103 F.3d 442
65 USLW 2500, Prod.Liab.Rep. (CCH) P 14,836
Dorothy Marie REEVES, Plaintiff-Appellee-Cross-Appellant,
Randy J. Ungar, Intervenor,
ACROMED CORP. et al., Defendants-Appellants-Cross-Appellees.
United States Court of Appeals,
Jan. 20, 1997.
Darryl J. Tschirn, La Jolla, CA, for Dorothy Marie Reeves.
Mark Herrmann, Richard Irving Werder, Jr., Elizabeth Ann Shaver, Jones, Day, Reavis & Pogue, Cleveland, OH, B. Frank Davis, Bernard, Cassisa and Elliott, Metairie, LA, for AcroMed Corp. and Arthur Steffee.
Arthur Sheridan Patron, Jr., Brian Barry Rippel, Henican, James & Cleveland, Metairie, LA, for St. Paul Fire and Marine Ins. Co.
Donald R. Stone, Raymond B. Biagini, Larry R. Pilot, McKenna & Cuneo, Washington, DC, James M. Beck, Pepper, Hamilton & Scheetz, Philadelphia, PA, for Medical Device Mfrs. Ass'n, amicus curiae.
Appeal from the United States District Court for the Eastern District of Louisiana.
Before KING, JOLLY and DENNIS, Circuit Judges.
DENNIS, Circuit Judge:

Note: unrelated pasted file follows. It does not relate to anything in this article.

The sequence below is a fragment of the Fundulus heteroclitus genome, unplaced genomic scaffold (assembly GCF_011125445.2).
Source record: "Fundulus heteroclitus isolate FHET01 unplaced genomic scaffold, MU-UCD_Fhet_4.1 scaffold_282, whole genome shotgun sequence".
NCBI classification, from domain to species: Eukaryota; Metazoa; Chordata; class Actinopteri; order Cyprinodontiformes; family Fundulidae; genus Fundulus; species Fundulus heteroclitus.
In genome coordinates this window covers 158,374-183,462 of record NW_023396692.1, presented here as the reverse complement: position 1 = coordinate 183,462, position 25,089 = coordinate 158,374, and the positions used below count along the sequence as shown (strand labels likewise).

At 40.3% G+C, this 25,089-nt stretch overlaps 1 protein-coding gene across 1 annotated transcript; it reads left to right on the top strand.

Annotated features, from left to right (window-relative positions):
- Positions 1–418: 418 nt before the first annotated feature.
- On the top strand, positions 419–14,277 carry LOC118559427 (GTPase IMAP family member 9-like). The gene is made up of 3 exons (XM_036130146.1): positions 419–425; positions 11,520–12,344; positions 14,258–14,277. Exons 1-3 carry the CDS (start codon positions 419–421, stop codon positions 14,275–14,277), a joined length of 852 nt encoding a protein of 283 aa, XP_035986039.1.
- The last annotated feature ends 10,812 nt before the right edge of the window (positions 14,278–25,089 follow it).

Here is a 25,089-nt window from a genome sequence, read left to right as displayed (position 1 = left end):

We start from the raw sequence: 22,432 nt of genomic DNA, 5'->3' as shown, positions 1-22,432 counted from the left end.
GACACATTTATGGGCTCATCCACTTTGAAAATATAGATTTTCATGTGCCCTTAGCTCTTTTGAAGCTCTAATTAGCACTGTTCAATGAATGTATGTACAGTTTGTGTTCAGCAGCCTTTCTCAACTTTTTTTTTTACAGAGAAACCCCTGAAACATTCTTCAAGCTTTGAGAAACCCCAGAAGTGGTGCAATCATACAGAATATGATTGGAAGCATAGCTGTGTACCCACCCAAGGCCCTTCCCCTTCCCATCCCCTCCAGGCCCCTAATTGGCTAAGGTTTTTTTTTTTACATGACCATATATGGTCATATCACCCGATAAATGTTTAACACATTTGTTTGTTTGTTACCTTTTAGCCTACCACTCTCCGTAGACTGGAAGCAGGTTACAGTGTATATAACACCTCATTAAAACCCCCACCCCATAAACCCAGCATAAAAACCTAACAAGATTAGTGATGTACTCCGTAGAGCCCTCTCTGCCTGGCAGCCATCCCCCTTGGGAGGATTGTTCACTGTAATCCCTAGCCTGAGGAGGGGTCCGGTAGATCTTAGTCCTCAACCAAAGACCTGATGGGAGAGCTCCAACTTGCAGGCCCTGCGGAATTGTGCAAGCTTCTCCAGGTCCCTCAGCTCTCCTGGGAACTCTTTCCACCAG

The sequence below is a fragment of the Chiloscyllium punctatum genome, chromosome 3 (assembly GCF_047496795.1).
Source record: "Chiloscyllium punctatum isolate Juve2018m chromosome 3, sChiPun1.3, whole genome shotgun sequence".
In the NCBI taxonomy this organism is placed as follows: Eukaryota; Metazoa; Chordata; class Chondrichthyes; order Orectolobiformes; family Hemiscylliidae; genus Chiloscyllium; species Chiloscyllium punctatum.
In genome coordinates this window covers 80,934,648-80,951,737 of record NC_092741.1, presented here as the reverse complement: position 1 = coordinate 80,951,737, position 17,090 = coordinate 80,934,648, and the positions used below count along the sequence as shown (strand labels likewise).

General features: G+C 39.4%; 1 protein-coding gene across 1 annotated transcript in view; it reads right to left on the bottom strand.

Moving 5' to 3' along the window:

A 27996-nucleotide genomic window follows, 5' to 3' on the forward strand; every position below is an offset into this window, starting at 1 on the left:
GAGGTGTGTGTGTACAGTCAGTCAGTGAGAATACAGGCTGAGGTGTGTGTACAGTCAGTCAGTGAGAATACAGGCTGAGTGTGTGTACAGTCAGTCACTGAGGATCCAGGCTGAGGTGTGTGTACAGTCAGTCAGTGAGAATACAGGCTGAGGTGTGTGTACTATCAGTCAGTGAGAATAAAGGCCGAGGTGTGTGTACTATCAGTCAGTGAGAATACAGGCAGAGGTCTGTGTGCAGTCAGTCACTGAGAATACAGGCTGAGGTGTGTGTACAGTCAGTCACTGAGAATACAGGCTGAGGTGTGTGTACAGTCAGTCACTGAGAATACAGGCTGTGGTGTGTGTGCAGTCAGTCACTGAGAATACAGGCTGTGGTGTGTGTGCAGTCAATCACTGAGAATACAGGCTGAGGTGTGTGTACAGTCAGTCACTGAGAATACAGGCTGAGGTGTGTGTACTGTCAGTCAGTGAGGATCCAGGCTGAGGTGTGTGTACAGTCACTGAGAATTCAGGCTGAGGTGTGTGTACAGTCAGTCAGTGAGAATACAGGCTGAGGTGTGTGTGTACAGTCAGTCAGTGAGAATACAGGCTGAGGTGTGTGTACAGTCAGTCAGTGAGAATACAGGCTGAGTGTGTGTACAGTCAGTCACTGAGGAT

This is the second appeal arising from a products liability action filed by the plaintiff-appellee, Dorothy Marie Reeves ("Reeves"), alleging that a metal bone implant manufactured and marketed by the defendant-appellant, AcroMed Corporation ("AcroMed") aggravated and compounded her back injuries. In the first appeal this court vacated the district court's judgment in favor of Reeves based on a jury verdict awarding her damages of $475,000 against AcroMed and remanded the case for retrial. Reeves v. AcroMed Corporation, 44 F.3d 300 (5th Cir.1995), cert. denied, 515 U.S. 1104, 115 S.Ct. 2251, 132 L.Ed.2d 258 (1995)("Reeves I"). After retrial, the district court rendered judgment in favor of Reeves against AcroMed and Dr. Arthur Steffee ("Steffee"), chairman of AcroMed and inventor of the metal bone implant, implementing a jury award to Reeves of $318,000 in damages. We affirm the judgment against AcroMed but reverse it insofar as it affects Steffee. Reeves' unreasonably dangerous per se claim is not preempted by the Medical Device Amendments of 1976 to the Food, Drug, and Cosmetic Act. 21 U.S.C. § 360k(a). Under the law of this case established in Reeves I we will not reexamine whether Reeves' unreasonably dangerous per se claim should have been presented to the jury. Steffee was not a manufacturer of the metal bone implant because he personally did not place the product on the market or introduce it into the stream of commerce.